the trailer spoils the identity of the killer; so does this review
(you wouldn't be surprised anyway)
What do you think of when you hear the word "intruder?" Do you think about a homicidal bum breaking into your house? An alien borrowing human heads so he can pass as one of us? A clueless house guest who just won't fucking leave?
Not me. I think about a maniac killing the night crew at a grocery store.
To be fair, the filmmakers probably had their movie renamed by a greedy distributor or something, but this has gotta be one of the most misleading titles I've seen in a long time. An intruder means someone who intrudes. Not someone who's been there the entire time.
When a horror film takes such care to foreshadow its trash compactor, its meat hooks, a ticket spike, and literally everything else someone can be killed with in a grocery store, there just isn't enough room for surprises. I've heard splatter fans talk about Intruder as if it were some kind of forgotten masterpiece. Maybe that's the reason I'm disappointed.
It's the first feature directed by Scott Spiegel. It was produced by Lawrence Bender. It includes not one Raimi brother, but two. KNB does the special effects. If these names mean nothing to you, then skip this one. Yesterday's Death Spa offers a lot more bang for the buck.
The cover art for Intruder bills the names of Bruce Campbell and Sam Raimi prominently, as if they're the stars of the picture. They're probably the biggest stars in it, but they play very minor roles: Campbell shows up about three minutes before the credits roll while Raimi spends most of his time hanging from a meat hook. Dan Hicks, who played the hillbilly in Evil Dead 2, probably offers the best performance in Intruder, but he certainly doesn't save it.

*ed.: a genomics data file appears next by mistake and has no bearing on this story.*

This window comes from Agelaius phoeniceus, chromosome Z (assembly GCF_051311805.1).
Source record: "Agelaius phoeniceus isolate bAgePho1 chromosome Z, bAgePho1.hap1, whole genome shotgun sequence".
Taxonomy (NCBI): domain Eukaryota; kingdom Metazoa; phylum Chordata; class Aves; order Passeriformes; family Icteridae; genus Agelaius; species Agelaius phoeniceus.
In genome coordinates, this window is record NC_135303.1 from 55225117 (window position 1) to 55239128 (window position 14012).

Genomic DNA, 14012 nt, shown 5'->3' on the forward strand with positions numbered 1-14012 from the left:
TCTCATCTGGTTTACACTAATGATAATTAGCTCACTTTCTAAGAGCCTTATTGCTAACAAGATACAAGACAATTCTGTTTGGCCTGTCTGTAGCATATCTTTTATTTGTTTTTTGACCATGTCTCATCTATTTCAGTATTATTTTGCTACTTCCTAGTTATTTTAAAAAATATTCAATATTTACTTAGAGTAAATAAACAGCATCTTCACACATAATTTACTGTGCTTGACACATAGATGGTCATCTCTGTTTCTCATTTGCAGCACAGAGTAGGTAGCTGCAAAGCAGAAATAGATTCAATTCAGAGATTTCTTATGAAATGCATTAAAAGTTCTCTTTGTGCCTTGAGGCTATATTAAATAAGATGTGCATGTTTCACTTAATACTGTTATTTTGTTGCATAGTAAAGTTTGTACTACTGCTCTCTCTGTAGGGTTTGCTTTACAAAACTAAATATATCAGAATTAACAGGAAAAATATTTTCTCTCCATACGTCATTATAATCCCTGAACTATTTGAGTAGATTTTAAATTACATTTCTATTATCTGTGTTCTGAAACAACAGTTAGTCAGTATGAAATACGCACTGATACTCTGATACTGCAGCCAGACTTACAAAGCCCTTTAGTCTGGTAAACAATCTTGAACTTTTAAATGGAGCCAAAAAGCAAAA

He could have, though, if the film didn't play the usual killer-in-the-shadows POV bullshit. I'm not spoiling anything the trailer didn't already show: Dan Hicks is the killer. Anyone who thought the killer was the stalker boyfriend is probably the kind of person who thinks wrestling is real. It's never the guy they want you to believe is the killer, which is why we get so much bullshit for two-thirds of the movie.
Whenever the camera ends up in a shopping basket or hovers over the actors at extreme angles, it's obvious Spiegel learned how to direct from his friend Sam Raimi. But Raimi wouldn't have directed such an average piece of material like this, wouldn't have used such tired tricks on viewers who already know every trick in the book. While there are some good gags in it and a few good special effects, the Intruder is just mediocre and trite, and that's a lot more annoying than a movie that flat out sucks.
My girlfriend felt much the same during this one. She did, however, like the way the film ended. That was one area in which they get points for originality.